QuirkyCruise contributor Gene Sloan of The Points Guy, who was traveling on the aborted SeaDream I cruise, reported that crew weren’t wearing masks when he embarked, nor had a single one of the 53 passengers chosen to do so. But two nights in, things changed. Travelers were told to mask up while moving around the ship, with crew wearing them at all times.
According to Sloan, that made many passengers angry, and one person even blew up at him, suggesting the line had changed its policy due to his presence on board. “A SeaDream representative told me that was not the case,” Sloan wrote.
He went on:
“Quite a few passengers … said they wouldn’t have taken the trip if they had known a mask-wearing requirement was coming.”
Subsequently, Sloan reported that one of the people with coronavirus was taken to a shoreside medical facility for “observation;” the others were showing only “light symptoms.”
On Nov. 13, he said the captain had informed them that Barbados authorities would allow passengers who’d repeatedly tested negative in recent days to fly home.
Earlier, SeaDream I’s Nov. 14 cruise had been canceled. SeaDream Yacht Club has not responded to several sets of emailed questions.
The incident played out in national media, with Sloan appearing as a guest on several news shows.
As with the mask discussion, people are taking sides in social media, some blaming SeaDream for “hurting the entire industry” and causing a setback just as U.S.-based lines are working toward complying with the Centers for Disease Control and Prevention’s complex framework for the conditional resumption of cruising.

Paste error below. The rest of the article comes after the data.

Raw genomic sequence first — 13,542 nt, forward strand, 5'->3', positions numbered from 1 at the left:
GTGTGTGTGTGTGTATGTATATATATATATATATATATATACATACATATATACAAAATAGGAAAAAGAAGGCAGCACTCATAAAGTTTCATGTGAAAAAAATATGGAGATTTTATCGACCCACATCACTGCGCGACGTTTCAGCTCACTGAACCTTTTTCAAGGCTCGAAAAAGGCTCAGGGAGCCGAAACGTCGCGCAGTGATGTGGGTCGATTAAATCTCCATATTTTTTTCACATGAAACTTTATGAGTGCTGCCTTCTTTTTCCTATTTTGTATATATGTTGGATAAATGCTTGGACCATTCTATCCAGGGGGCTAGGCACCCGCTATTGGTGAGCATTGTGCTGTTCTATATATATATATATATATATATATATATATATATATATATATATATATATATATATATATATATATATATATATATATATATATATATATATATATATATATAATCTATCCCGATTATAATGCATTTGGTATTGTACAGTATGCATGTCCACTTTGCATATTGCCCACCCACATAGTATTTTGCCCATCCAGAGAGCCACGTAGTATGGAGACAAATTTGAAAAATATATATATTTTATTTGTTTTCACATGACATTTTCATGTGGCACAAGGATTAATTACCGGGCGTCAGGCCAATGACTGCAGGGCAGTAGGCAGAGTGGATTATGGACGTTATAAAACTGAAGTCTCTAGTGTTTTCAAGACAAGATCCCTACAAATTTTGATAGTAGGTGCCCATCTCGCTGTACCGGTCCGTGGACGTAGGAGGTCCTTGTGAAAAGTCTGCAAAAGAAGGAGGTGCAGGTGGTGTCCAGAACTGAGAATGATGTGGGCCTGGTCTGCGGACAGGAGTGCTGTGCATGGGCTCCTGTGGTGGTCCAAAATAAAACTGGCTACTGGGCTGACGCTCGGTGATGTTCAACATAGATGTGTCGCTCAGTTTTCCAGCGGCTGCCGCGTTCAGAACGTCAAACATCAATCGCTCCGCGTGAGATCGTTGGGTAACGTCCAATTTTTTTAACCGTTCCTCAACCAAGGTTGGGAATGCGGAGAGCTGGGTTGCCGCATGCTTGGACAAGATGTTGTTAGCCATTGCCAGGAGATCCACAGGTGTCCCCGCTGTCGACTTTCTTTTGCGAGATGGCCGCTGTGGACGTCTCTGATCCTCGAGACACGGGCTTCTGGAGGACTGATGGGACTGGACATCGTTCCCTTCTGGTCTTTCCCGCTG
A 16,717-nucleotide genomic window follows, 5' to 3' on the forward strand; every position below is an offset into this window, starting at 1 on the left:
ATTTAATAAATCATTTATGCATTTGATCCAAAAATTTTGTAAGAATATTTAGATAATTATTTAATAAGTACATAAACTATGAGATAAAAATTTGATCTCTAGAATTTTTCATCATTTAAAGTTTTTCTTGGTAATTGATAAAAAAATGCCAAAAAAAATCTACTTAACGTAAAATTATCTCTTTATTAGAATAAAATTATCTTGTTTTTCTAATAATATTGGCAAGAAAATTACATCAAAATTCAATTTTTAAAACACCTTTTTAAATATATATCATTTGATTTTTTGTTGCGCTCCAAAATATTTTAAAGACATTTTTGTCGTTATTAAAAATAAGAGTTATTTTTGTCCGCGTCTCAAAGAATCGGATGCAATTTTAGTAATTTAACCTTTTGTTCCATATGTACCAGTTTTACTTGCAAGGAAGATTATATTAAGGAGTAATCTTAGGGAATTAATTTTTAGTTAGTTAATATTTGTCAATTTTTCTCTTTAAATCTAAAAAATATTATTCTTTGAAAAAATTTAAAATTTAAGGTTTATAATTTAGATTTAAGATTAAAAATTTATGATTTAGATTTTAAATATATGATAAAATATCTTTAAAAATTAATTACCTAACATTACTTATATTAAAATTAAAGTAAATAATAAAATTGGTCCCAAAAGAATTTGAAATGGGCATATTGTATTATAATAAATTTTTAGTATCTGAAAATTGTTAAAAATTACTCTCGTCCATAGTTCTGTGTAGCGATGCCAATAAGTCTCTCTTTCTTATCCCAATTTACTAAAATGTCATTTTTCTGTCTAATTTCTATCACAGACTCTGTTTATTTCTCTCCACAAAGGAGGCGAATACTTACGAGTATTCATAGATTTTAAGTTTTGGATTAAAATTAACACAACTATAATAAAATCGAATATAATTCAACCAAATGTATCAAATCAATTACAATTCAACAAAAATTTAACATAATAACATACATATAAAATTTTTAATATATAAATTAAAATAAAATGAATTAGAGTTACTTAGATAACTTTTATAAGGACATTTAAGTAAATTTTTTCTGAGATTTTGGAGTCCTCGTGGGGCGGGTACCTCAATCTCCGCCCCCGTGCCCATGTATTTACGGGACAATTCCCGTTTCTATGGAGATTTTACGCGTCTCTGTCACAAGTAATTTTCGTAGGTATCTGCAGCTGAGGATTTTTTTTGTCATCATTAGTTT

Others argue there’s a distinction between a yacht and a cruise ship.
“Opportunity To Learn”
When asked about the matter during a webinar for Signature Travel Network, Richard Fain, chairman and CEO of Royal Caribbean Group, did not pile on SeaDream. Instead, he made the point that COVID can’t be eliminated in society; the objective is to reduce the risk of getting it on a ship to less than the risk of being on main street at home.
Fain said the experience from months of cruises in Europe by SeaDream and other lines shows it is possible to contain coronavirus at sea.
“So I would look at the few instances we’ve had of cases as success stories. We are able to deal with these things, isolated cases, in an isolated way. That’s the objective.”
He went on to call the SeaDream situation an opportunity to learn “and make us so much better as an industry.
” … The coincidence of it being the first Caribbean cruise and the coincidence of having press on board notwithstanding, isolated incidences which are handled well are proof that the system works — not that there’s a problem,” Fain concluded.
A Fading Story?